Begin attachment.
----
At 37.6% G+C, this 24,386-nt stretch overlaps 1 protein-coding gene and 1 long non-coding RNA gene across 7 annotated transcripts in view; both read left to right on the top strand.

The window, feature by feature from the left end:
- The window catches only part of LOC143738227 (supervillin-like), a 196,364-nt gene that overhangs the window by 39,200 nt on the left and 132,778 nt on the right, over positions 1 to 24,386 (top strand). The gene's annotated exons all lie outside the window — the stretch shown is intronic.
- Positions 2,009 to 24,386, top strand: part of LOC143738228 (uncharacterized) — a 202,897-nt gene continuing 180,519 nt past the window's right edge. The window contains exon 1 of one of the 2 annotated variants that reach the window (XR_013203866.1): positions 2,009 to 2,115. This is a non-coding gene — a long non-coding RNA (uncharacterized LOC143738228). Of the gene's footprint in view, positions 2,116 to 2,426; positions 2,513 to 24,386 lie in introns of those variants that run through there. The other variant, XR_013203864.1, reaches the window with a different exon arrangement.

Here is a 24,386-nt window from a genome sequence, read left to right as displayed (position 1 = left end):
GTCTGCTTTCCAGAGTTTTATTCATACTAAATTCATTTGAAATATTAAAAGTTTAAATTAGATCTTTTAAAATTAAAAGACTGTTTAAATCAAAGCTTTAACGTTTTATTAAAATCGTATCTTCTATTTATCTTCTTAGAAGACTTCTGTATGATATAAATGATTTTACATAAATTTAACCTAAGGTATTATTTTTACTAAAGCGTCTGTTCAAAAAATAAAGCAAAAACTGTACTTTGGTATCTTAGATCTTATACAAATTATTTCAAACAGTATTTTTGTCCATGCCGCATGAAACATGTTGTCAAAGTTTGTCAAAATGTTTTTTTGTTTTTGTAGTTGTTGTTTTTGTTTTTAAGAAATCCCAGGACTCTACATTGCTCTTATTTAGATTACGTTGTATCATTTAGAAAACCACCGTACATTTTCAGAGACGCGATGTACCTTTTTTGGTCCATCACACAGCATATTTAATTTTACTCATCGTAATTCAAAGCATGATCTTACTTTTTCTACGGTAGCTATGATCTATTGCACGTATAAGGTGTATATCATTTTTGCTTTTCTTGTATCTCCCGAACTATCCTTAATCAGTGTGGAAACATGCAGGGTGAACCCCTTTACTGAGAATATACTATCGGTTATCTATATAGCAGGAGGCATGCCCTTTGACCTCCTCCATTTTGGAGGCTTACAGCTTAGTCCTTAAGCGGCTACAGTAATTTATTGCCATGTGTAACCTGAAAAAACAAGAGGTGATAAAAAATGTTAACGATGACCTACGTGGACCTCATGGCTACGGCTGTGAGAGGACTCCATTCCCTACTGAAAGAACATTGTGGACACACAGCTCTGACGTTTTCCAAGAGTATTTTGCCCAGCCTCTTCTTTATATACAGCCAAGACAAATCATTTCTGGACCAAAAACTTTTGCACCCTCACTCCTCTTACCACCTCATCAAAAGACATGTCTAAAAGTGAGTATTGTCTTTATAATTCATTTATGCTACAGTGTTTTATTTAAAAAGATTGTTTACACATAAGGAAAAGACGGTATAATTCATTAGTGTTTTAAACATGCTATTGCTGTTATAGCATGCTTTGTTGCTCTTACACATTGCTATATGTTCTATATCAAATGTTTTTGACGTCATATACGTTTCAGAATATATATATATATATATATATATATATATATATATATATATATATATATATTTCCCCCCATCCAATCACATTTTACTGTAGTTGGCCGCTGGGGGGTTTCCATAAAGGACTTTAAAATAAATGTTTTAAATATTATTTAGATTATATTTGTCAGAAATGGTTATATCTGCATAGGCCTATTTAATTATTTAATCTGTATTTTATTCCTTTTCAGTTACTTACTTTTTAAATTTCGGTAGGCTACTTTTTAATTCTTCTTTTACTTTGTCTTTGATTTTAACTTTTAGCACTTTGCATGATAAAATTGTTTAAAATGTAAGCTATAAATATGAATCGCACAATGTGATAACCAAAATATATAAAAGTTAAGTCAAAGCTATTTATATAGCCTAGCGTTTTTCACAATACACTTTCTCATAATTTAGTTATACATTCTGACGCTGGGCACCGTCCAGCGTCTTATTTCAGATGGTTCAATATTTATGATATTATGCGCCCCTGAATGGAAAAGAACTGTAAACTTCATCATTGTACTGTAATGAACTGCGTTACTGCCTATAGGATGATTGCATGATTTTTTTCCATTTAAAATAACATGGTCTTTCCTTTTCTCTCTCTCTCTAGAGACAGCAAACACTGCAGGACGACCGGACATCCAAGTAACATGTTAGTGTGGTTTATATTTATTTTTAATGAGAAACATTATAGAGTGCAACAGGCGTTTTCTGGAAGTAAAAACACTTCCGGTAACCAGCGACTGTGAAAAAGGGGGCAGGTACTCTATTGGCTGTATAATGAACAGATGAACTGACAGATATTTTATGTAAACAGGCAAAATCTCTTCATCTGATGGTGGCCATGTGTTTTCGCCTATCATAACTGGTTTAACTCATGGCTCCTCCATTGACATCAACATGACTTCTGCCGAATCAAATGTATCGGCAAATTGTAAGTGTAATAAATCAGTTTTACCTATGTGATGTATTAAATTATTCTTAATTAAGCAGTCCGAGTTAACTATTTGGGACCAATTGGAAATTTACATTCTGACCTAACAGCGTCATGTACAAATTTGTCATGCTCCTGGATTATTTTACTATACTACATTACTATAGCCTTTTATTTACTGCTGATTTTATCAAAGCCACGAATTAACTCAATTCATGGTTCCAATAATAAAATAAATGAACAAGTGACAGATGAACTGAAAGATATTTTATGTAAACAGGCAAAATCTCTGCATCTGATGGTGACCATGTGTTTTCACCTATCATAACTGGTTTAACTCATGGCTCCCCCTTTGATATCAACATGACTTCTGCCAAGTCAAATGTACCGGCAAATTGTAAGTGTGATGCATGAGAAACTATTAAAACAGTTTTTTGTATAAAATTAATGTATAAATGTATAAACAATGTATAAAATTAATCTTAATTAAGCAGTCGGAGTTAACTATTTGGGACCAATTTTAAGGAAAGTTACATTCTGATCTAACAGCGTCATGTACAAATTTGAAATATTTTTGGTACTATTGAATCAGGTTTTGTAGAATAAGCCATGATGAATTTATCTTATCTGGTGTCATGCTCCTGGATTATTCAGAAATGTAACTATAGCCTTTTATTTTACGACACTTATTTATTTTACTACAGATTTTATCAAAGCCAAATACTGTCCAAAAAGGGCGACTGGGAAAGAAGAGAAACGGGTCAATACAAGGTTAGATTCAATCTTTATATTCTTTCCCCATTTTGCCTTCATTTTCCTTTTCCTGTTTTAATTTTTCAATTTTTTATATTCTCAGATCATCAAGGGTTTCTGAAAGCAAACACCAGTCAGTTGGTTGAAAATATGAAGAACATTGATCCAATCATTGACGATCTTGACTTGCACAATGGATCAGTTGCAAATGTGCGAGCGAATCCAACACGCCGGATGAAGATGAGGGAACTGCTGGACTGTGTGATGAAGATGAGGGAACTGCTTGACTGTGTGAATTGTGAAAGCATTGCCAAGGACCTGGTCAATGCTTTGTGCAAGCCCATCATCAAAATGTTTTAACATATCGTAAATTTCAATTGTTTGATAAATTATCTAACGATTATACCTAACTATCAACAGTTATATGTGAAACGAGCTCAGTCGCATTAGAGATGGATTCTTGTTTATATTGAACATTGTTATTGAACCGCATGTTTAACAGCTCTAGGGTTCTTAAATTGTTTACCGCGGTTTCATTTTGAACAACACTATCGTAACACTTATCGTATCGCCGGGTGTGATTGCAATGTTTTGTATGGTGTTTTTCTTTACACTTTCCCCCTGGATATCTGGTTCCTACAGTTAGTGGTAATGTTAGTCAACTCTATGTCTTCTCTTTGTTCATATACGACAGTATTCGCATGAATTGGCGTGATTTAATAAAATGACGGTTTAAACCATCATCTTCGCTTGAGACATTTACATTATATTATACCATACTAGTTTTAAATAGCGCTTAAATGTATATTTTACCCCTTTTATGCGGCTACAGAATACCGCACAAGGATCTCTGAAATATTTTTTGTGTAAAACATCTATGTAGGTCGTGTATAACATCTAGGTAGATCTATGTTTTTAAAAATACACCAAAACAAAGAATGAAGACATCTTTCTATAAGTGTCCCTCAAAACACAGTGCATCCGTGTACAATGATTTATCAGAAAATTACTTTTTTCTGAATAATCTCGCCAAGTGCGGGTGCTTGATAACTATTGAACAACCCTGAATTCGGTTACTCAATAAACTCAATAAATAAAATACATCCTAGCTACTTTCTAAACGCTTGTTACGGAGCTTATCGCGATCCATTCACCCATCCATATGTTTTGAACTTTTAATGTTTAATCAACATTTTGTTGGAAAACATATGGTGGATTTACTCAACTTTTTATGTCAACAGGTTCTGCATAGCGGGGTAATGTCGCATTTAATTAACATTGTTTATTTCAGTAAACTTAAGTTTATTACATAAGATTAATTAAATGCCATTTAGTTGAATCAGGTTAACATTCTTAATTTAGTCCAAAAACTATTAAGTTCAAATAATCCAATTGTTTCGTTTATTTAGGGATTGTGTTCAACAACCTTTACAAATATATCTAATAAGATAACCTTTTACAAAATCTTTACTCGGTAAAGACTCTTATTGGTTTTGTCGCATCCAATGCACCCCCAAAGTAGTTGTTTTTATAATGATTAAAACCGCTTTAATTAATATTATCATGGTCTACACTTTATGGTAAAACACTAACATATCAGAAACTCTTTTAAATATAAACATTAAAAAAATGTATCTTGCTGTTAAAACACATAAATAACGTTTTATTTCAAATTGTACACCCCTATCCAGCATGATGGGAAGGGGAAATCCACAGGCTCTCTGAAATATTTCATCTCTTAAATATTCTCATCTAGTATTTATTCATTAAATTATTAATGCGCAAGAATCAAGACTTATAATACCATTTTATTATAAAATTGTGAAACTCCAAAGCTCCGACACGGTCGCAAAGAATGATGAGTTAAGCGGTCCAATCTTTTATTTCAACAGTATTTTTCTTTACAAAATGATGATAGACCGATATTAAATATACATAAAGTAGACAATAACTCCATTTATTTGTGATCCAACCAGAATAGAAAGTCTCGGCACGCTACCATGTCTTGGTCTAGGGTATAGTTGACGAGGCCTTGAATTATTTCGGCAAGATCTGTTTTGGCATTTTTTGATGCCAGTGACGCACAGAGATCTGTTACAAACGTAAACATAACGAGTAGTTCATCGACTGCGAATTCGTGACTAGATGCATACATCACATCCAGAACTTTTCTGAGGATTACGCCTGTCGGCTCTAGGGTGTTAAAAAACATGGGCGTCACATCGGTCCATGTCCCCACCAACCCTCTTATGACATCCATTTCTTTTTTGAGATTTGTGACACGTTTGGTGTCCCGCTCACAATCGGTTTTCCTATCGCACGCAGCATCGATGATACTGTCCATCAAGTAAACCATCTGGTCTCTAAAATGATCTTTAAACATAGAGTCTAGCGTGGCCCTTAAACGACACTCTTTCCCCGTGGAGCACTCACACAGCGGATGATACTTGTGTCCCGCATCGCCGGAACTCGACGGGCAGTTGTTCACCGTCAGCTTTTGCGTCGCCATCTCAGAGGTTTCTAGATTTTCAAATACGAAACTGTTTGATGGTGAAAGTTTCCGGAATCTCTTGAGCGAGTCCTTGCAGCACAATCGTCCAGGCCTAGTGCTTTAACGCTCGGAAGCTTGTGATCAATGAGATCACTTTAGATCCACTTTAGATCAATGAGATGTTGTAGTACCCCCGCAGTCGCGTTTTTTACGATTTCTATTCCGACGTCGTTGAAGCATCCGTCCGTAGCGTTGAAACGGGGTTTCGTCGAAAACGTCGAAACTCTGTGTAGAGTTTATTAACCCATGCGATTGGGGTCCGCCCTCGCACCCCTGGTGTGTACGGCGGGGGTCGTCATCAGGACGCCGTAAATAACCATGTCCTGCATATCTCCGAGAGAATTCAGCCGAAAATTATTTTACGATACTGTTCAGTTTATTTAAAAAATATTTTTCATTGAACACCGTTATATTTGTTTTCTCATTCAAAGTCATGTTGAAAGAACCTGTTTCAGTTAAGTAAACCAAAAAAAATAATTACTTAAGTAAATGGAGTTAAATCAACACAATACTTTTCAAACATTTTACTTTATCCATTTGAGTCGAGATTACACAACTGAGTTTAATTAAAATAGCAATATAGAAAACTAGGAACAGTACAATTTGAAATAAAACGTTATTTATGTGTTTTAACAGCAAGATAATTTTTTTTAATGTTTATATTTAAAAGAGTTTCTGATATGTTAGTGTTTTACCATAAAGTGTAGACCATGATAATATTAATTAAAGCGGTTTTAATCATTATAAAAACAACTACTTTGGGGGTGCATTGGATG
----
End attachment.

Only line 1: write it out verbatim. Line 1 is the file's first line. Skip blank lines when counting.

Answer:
At 37.6% G+C, this 24,386-nt stretch overlaps 1 protein-coding gene and 1 long non-coding RNA gene across 7 annotated transcripts in view; both read left to right on the top strand.